Beansbanana

Hatchling Member
I have an APC SMT1500RM2U (rackmount) unit sitting under the table that the tank is on. The lights are connected through it all the time. You can definitely use timers with it. Just plug them in like you would to a normal outlet (or add a power strip if more flexibility is needed). I have a basking light and heat projector connected to a Herpstat 2 which goes to the UPS/battery. I also have a mechanical outlet timer that controls the T5 connected to the UPS. I don't bother backing up the portable basking lights around the house - those are just connected to mechanical timers. This setup works well but doesn't help much in long term outages. It's enough to keep the lights going for a few hours though. It is automated so it just passes power through the device and kicks over to the battery array when the power stops coming from the outlet. The amount of time it works depends on the model you have and how much of a load you're putting on it. I think the APC website has a calculator that matches load to uptime to find a model that does what you want. Keep in mind that they are designed for servers and are a bit overkill for this purpose, I just had one on hand so put it to use.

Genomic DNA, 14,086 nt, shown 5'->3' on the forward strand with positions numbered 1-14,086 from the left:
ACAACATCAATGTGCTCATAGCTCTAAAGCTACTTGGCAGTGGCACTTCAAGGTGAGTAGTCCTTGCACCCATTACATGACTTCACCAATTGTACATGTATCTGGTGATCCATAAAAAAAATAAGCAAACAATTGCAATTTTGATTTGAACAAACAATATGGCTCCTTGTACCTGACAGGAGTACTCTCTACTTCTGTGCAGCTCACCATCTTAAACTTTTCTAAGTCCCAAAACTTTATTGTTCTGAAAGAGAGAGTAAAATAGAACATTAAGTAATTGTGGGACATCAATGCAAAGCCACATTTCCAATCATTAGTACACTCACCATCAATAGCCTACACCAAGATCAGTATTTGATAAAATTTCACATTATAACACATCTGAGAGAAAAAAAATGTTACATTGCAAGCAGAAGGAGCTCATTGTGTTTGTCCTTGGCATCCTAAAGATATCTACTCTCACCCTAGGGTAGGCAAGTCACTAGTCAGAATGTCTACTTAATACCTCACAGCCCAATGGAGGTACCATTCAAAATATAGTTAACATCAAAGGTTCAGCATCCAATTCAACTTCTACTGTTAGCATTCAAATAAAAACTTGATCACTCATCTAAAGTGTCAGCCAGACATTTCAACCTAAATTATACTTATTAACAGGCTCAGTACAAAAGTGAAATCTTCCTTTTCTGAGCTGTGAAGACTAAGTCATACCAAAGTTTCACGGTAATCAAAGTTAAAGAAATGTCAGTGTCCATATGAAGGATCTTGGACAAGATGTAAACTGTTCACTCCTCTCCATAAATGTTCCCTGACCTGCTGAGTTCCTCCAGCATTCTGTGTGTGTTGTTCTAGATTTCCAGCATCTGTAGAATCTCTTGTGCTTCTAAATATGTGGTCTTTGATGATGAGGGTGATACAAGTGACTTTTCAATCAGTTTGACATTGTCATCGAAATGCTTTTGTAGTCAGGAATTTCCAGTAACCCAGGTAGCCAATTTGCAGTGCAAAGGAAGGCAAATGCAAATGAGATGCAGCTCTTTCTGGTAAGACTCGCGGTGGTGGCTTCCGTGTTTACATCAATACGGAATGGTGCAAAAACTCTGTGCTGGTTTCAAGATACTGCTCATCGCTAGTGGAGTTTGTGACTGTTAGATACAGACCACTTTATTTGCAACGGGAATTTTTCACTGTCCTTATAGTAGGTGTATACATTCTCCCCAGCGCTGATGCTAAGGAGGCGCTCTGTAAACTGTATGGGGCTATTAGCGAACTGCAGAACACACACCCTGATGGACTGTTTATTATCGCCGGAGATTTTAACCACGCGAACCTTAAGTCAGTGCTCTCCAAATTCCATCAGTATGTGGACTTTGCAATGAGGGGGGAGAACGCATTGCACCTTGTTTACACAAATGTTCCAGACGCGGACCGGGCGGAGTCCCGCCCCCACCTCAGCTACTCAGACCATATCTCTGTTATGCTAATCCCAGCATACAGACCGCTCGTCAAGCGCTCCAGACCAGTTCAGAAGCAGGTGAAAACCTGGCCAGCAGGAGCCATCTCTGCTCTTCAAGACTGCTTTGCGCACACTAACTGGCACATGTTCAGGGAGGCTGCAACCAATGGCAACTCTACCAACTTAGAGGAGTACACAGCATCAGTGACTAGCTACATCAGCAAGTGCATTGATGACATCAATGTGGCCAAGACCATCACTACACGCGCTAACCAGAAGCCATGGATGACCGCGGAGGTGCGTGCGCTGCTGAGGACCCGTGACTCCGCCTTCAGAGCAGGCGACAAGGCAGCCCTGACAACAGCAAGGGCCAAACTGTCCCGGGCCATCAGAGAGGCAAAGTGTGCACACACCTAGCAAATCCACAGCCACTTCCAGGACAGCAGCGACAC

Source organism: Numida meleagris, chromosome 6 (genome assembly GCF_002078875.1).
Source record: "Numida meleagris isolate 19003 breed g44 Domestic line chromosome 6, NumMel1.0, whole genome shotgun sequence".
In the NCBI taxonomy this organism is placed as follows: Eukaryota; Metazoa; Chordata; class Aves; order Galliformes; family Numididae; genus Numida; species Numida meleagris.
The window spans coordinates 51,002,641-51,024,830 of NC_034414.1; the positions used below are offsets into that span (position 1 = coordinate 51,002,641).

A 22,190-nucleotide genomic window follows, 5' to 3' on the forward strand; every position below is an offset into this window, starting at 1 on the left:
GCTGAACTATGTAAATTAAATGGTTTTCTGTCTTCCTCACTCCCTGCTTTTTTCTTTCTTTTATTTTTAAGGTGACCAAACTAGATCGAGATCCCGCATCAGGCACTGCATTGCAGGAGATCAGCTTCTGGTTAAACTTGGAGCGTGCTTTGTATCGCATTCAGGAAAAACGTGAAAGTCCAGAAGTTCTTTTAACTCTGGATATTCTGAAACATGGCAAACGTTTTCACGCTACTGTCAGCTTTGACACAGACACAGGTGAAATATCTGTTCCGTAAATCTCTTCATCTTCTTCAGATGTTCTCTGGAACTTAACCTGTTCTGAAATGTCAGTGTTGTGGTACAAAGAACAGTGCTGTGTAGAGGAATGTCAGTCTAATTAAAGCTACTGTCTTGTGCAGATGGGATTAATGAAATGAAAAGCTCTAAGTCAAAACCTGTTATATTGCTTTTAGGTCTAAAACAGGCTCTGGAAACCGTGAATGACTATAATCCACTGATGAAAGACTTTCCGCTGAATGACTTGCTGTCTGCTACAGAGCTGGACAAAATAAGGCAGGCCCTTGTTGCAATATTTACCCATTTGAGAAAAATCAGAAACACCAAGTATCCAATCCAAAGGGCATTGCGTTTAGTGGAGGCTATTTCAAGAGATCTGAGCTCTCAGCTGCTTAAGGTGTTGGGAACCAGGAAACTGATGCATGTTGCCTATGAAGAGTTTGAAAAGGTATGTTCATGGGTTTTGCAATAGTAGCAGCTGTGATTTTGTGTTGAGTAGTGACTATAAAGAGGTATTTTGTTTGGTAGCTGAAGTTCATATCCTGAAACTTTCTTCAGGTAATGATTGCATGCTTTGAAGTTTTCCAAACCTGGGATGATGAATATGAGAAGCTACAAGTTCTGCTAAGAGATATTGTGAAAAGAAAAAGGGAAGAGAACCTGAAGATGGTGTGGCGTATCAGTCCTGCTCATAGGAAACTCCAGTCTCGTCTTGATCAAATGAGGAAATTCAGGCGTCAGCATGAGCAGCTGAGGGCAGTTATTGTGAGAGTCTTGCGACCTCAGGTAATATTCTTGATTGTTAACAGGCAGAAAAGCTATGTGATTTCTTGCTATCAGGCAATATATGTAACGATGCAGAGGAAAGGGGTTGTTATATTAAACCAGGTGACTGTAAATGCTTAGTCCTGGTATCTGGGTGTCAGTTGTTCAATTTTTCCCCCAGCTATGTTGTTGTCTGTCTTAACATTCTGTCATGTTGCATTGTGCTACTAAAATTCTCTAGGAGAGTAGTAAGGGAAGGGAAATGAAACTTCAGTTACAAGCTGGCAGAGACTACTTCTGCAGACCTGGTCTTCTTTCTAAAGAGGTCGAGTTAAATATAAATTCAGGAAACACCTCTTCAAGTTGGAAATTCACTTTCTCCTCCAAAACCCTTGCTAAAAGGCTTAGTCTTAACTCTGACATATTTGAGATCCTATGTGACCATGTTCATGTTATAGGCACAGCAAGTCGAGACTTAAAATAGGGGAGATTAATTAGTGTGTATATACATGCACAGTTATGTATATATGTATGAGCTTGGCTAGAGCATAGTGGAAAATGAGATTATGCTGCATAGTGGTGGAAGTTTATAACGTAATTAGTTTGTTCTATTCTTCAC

When I use the shipping warmers (they are great, I used one last weekend and it stayed warm for 3 days) I just put it under a towel or small fleece blanket and check to make sure the heat is coming through. They don't burn nearly as hot as hand warmers, so the burn risk is minimal but you definitely want to have something between the heat pack and your dragon. I shoot for having a surface temp on top of the towel/blanket be in the low 70s. They are enough to keep the travel carrier warm even on cold nights and on camping trips.
Thanks so much for this information. So you put the dragon in the travel carrier with the shipping warmer wrapped in a towel. What type of travel carrier did you use?